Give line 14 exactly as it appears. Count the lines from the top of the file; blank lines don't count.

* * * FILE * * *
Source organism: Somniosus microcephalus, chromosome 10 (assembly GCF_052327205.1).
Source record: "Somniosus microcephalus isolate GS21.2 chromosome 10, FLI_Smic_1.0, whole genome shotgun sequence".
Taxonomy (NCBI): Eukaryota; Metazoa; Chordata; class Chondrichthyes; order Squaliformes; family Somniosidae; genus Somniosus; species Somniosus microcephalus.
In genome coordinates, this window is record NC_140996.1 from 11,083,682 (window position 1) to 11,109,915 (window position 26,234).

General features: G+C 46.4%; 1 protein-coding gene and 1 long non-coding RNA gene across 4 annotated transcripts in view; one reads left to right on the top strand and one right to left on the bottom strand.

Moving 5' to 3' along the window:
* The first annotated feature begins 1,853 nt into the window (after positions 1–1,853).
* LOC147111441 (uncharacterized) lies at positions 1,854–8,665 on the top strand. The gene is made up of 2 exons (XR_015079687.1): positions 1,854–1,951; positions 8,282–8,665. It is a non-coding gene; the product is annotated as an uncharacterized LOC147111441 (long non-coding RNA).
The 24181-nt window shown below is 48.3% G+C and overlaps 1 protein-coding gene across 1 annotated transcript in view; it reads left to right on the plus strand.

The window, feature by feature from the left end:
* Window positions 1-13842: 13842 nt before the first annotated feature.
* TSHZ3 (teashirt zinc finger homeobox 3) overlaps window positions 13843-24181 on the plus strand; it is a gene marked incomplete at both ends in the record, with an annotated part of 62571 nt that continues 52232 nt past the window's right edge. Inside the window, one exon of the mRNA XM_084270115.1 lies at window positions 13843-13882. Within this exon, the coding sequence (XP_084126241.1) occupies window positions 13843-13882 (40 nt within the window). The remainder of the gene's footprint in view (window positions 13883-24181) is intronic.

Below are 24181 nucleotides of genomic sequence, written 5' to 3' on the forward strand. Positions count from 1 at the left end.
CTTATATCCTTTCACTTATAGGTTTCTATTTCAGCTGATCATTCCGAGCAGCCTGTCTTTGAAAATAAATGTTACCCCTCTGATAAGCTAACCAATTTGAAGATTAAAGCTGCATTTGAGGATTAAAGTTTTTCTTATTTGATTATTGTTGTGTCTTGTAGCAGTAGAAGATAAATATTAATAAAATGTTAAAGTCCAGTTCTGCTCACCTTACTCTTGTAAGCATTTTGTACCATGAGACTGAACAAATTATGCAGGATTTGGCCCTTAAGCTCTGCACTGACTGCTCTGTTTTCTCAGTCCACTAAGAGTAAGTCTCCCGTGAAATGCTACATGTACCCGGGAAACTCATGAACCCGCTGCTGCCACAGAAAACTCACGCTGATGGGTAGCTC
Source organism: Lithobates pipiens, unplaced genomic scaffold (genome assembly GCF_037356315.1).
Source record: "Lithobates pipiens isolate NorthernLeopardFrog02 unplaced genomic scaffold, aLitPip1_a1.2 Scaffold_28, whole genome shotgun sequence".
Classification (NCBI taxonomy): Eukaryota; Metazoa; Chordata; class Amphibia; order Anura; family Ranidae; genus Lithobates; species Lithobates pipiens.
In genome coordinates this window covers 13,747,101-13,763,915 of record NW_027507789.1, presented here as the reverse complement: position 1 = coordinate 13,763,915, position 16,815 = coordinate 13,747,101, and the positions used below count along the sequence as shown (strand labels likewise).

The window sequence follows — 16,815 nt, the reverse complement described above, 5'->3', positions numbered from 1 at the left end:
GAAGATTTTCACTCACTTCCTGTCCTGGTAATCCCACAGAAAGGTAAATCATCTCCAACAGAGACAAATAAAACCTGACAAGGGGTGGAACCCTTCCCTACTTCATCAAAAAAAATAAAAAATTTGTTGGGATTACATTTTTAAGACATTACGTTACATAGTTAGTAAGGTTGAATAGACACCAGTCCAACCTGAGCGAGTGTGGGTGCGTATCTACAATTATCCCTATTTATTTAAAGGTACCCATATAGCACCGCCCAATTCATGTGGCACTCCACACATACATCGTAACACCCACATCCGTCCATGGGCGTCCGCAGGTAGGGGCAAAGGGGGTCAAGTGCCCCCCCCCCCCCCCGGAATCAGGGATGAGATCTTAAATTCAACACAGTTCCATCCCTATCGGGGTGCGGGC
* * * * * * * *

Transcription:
CTTATATCCTTTCACTTATAGGTTTCTATTTCAGCTGATCATTCCGAGCAGCCTGTCTTTGAAAATAAATGTTACCCCTCTGATAAGCTAACCAATTTGAAGATTAAAGCTGCATTTGAGGATTAAAGTTTTTCTTATTTGATTATTGTTGTGTCTTGTAGCAGTAGAAGATAAATATTAATAAAATGTTAAAGTCCAGTTCTGCTCACCTTACTCTTGTAAGCATTTTGTACCATGAGACTGAACAAATTATGCAGGATTTGGCCCTTAAGCTCTGCACTGACTGCTCTGTTTTCTCAGTCCACTAAGAGTAAGTCTCCCGTGAAATGCTACATGTACCCGGGAAACTCATGAACCCGCTGCTGCCACAGAAAACTCACGCTGATGGGTAGCTC